Organizations are getting social, whether they like it … or not. In their report “Social CRM: The New Rules of Relationship Management“, Altimeter Group‘s R “Ray” Wang and Jeremiah Owyang detail 18 use cases to help businesses react to the advent of social media into business process and suggest ways for these businesses to move forward in a brave new social world. Wang and Owyang take a pragmatic, stepped approach to adding social capabilities in the organization, advising businesses to start slow, compliment existing processes, and to focus on business value.
I think that the Altimeter Group and others are making great strides at describing what businesses and executives should do to learn about the landscape of the Social CRM space, understand the vendors, and identify which areas would benefit most from a “social” overlay on traditional business practice. Yet I think that these analysts could be even more accurate about the challenges and opportunities facing businesses who seek to implement Social CRM (and indeed, customer-centric business practices of all types) if they focused on the identification, cultivation, and motivation of the Trust Agents in their organization, and figured out how to explain them to everyone else.
By Trust Agent, I’m referring to Chris Brogan‘s concept that people succeed inside of organizations by mimicking the same skills they would have to use on the outside as freelancers and solo practitioners. In short, the success of Social CRM depends upon understanding the social dynamics within your own company as much as it does the social dynamics of your product and brand as expressed in the marketplace. That sounds challenging — and it is — but there’s another thing too. If you want that DNA to work and your employees to express it out in the world, it means that anyone who has customer insight and customer impact also needs to understand those Trust Agents in your organization who are engaging with customers.
(A disclaimer: as a practitioner of CRM — having rolled out a Knowledge Management suite at a Fortune 500 company — and as a vendor of Social CRM, as the Customer Experience Manager for a vendor in the field, I’ve been the Change Agent, the person who explains the change agent to C-level execs, and the frustrated internal resource wondering why consultants can solve a problem when the internal resources aren’t trusted to do the same thing.)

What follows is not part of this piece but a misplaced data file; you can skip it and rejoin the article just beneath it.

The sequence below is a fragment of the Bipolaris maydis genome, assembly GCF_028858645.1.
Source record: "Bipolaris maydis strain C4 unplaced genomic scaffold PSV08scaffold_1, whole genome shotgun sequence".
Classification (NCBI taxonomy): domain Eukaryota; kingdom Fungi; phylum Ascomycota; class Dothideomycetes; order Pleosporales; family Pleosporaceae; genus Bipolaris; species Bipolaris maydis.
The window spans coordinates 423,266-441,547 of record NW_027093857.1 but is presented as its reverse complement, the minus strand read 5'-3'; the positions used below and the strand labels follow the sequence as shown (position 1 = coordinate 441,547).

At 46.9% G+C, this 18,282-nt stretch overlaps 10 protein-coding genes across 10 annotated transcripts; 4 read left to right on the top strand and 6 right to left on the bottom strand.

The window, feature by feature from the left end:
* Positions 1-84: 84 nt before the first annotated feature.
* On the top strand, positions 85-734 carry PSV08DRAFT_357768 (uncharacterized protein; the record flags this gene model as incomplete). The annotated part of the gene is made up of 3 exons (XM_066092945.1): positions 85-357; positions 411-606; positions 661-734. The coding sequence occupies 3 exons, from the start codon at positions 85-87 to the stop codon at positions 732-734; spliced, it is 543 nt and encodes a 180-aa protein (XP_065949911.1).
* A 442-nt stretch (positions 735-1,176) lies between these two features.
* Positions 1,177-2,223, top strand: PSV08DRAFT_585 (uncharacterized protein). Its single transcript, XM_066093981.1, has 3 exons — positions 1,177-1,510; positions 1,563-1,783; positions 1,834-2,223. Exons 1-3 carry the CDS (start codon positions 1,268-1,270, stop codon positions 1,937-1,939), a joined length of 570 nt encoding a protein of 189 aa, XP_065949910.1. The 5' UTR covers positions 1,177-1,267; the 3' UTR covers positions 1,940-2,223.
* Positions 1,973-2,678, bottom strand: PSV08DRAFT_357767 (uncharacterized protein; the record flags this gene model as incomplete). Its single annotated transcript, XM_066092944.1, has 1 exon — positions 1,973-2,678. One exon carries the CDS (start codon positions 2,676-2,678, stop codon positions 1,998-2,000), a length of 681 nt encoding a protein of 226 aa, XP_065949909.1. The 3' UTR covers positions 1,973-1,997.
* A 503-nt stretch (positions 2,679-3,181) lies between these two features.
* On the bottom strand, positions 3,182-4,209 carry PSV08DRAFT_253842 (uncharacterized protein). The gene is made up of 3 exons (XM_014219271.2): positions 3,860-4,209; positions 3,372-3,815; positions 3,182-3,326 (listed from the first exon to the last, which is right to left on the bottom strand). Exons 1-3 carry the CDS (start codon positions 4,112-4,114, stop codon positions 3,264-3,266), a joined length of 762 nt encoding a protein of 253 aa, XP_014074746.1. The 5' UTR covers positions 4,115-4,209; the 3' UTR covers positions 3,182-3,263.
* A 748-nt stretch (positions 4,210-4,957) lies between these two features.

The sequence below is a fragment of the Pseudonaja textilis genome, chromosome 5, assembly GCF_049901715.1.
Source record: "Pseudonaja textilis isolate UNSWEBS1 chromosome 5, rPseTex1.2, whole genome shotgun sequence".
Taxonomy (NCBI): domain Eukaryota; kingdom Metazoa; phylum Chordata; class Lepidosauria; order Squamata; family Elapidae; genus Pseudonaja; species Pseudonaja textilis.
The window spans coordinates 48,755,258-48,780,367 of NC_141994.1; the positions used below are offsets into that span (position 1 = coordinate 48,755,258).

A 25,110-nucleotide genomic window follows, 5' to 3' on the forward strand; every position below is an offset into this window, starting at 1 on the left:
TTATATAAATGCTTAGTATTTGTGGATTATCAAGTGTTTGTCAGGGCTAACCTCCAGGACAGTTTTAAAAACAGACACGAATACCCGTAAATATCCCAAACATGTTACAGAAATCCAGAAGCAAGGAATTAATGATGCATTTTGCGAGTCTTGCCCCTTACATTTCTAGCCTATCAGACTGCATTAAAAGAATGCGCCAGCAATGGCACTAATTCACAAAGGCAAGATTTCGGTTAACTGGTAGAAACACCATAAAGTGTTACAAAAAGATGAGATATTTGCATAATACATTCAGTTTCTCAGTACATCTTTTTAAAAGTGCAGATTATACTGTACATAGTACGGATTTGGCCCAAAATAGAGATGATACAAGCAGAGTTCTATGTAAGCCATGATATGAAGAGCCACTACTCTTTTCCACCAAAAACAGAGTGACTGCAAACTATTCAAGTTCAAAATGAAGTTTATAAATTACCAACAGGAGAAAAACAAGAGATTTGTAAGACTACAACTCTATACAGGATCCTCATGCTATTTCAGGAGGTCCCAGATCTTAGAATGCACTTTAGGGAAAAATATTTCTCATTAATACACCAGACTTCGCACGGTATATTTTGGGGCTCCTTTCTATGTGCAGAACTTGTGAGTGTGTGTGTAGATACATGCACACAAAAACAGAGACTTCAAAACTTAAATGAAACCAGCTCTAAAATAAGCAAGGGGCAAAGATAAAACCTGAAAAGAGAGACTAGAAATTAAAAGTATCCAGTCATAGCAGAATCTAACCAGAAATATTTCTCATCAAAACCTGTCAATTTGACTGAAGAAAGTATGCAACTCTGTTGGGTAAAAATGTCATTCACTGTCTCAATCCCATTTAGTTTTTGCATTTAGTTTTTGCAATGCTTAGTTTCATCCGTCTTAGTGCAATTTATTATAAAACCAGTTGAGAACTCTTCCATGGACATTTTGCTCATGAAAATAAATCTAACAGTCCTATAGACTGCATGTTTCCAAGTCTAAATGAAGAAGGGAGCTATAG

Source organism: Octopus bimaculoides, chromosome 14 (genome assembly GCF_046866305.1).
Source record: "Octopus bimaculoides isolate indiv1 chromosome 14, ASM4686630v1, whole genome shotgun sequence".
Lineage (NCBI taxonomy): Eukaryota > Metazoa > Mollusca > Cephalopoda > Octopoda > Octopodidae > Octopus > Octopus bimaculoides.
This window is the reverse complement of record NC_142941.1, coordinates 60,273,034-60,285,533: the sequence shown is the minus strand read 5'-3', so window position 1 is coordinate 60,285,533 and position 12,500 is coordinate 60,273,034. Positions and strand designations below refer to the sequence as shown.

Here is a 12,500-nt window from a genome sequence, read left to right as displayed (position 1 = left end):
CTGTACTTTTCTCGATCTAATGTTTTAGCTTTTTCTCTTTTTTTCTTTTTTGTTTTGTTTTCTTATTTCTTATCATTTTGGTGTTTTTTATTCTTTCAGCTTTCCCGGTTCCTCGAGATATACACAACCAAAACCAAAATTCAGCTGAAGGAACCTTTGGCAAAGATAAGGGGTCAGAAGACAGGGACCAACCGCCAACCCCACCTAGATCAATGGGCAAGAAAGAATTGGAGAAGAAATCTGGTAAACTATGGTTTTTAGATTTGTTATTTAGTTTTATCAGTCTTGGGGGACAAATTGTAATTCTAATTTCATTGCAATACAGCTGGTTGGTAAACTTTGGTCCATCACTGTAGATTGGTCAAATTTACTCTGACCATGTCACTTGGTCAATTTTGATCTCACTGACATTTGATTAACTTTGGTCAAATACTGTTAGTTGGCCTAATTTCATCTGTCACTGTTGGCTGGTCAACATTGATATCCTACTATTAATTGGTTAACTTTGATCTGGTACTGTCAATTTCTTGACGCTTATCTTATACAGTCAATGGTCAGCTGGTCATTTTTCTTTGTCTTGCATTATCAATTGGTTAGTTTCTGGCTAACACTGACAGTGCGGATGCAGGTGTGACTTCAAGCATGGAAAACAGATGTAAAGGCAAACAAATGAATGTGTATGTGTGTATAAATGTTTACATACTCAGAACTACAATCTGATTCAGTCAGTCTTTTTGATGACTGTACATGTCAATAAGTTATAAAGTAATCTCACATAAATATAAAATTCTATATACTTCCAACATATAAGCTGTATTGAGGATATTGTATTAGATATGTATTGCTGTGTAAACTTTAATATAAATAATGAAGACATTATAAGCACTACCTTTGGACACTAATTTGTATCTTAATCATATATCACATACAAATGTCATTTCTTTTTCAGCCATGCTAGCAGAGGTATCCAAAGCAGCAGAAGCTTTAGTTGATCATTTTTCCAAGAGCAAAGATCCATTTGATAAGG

This sounds like a bit of a contradiction, as many of the internal corporate communications personnel and other folks who manage social media and CRM efforts are probably reading the Altimeter group’s report and wondering: “How can I write policies that will support my employee efforts in social media, promote and understand my brand, and not look silly?” Enabling Trust Agents within the company and trying to explain them to everyone else must sound a little crazy. Yet it’s working already. Look at Zappos. Look at Best Buy. Look at Comcast. These are organizations where the brand has become exemplified by individuals trying to provide service in the right way to customers. These companies don’t always get it right. But they’re trying.
So what’s next, and what should analysts like the Altimeter group be working on for their next report? Quantifying the behaviors that result in measurable change and meaningful increases in customer satisfaction, correlated to the behavior of representatives of a company in social media. I’m not trying to suggest that a multi-variate regression is going to account for all of the crazy noise out there in customerland: I am trying to suggest that there are specific people in your organization who are engaging with customers right now. Understanding the positive aspects of this interaction and building a new set of skills around networking and engaging with customers (and quantifying how you can track these interactions through your CRM system) is key to future success. Some of your employees will embrace this change — but many will not, thinking and feeling that their social media outlets are personal and not professional — and we’re all going to be building a new vocabulary and set of business behaviors around adding social media to traditional business process. I’m happy to be along for the ride.
Thanks for this, I appreciate the review.
I accept your challenge, to measure how companies are doing this and what’s the ROI, in fact, we’ve already embarked on at least two studies
The first: 1) The Engagement Database which measures how companies are interacting and connecting with customers. The report is strong, but needs to go another step to find out what are the impacts of such interactions
The second: 2) We’ve laid out a framework to measure customer behavior (different from brand behavior) with ‘socialgraphics’ and we’ve published our thinking and an hour long webinar on the topic
Despite these two research efforts, I agree with you, there needs to be measurement of the final impacts. Let me think more about the approach.